By Look North reporter Peter Harris
A direct hit by two high explosive bombs on Sunderland's Central Station
The first German bombs fell on the north-east of England 70 years ago.
By the end of the war almost 7,000 civilians in this region were killed or maimed by bombing raids.
In Sunderland, vital ship building city that it was, 273 were killed.
The Luftwaffe knew what they were looking for.
Even before war broke out, they'd built up detailed information mapping out Sunderland's key targets.
The Wearside yards produced a quarter of Britain's merchant shipping at the time and its value to the bombers was obvious.
Major shipyards like Laing's and Austin's were listed on the German Ordnance Survey maps.
Dead, injured, destroyed
Even now, some of the statistics from the city's wartime experience seem astonishing. Ninety per cent of its houses were said to have been damaged and 1,000 were destroyed completely.
Four houses demolished, 146 damaged and ten people killed.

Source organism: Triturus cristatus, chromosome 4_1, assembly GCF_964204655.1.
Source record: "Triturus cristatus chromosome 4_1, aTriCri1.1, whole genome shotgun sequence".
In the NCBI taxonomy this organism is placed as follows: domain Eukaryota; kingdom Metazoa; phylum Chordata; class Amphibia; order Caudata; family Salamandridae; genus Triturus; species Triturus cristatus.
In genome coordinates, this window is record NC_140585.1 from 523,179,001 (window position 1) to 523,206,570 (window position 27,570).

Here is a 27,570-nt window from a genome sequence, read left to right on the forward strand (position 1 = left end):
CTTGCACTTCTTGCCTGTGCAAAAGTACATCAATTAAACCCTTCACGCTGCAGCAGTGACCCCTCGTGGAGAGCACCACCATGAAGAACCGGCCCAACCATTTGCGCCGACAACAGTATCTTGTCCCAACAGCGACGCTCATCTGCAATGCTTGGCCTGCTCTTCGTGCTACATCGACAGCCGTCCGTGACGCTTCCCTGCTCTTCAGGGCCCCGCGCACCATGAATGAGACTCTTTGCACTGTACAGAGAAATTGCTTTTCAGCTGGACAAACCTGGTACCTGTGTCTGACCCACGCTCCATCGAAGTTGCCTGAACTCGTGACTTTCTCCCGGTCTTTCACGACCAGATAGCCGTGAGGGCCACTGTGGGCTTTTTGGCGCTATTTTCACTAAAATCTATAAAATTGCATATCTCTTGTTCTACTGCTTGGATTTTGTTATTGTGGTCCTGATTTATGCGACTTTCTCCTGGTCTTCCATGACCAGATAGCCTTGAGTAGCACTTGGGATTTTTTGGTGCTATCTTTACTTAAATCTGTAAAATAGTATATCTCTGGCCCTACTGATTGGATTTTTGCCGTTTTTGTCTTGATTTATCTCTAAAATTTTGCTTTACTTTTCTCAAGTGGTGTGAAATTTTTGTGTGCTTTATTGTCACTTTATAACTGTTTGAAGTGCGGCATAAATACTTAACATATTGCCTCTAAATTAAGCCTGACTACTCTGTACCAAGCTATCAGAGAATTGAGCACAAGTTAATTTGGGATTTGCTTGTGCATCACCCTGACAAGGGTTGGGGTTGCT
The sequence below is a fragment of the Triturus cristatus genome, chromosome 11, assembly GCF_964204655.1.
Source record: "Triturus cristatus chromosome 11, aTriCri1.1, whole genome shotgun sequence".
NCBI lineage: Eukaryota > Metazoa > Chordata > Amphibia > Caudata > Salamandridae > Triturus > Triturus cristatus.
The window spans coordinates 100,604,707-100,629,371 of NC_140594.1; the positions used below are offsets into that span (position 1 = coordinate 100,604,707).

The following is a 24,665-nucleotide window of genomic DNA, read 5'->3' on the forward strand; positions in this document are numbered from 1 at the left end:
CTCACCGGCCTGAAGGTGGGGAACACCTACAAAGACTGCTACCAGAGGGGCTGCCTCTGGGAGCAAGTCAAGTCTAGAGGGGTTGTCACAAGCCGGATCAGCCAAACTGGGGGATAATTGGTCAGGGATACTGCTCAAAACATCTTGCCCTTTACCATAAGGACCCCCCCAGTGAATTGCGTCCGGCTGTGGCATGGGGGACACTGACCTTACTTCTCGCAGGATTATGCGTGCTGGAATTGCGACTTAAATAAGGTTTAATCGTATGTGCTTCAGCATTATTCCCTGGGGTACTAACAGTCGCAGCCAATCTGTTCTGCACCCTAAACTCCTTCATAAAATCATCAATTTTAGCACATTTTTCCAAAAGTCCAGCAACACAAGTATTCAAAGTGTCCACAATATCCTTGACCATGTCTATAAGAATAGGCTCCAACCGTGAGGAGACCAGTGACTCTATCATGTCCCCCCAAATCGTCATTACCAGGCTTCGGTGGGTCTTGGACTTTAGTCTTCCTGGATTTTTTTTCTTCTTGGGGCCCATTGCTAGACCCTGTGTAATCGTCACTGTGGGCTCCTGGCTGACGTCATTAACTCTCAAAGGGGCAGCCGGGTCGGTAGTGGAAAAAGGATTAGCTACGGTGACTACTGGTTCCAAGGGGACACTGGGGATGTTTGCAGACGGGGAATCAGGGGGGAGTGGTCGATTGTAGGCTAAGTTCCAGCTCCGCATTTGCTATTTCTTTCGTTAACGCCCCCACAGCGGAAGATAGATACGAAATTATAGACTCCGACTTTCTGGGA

But the only fact that really matters is the scale of the human tragedy that followed.
When the bombers missed their industrial targets, the town centre was hit.
The county borough of Sunderland suffered the biggest loss of life in the North East: 273 civilians died, 389 more were badly injured.
Key landmarks, like the Winter Gardens, were destroyed and incendiary bombs rained down triggering terrifying blazes.
Sunderland wasn't alone. In Easington 36 died, in Seaham it was 51. In fact, 36 people died in Seaham in a single raid in 1943.
Ninety minute blitz
In all, nearly 7,000 civilians were killed or injured as a result of the bombing of the North East.
But those figures can never do justice to the suffering of so many people across this region.
The remains of a home made air raid shelter - two people were killed
They can never tell the story of the horrors inflicted on small towns like Seaham or South Shields, where German bombers laid waste to the market place in a 90 minute blitz in 1941.
Sixty eight died, 12 of them were children.
It's now 70 years since the bombing started and, to many of us today, all this seems so remote it might never have happened.
Yet it's still within living memory and those who witnessed it remember every second as if it was yesterday.
They recall the devastation, the bereaved, the injured, the funerals.
Perhaps those of us who came later should take care to remember it too.
See pictures of the Blitz on Wearside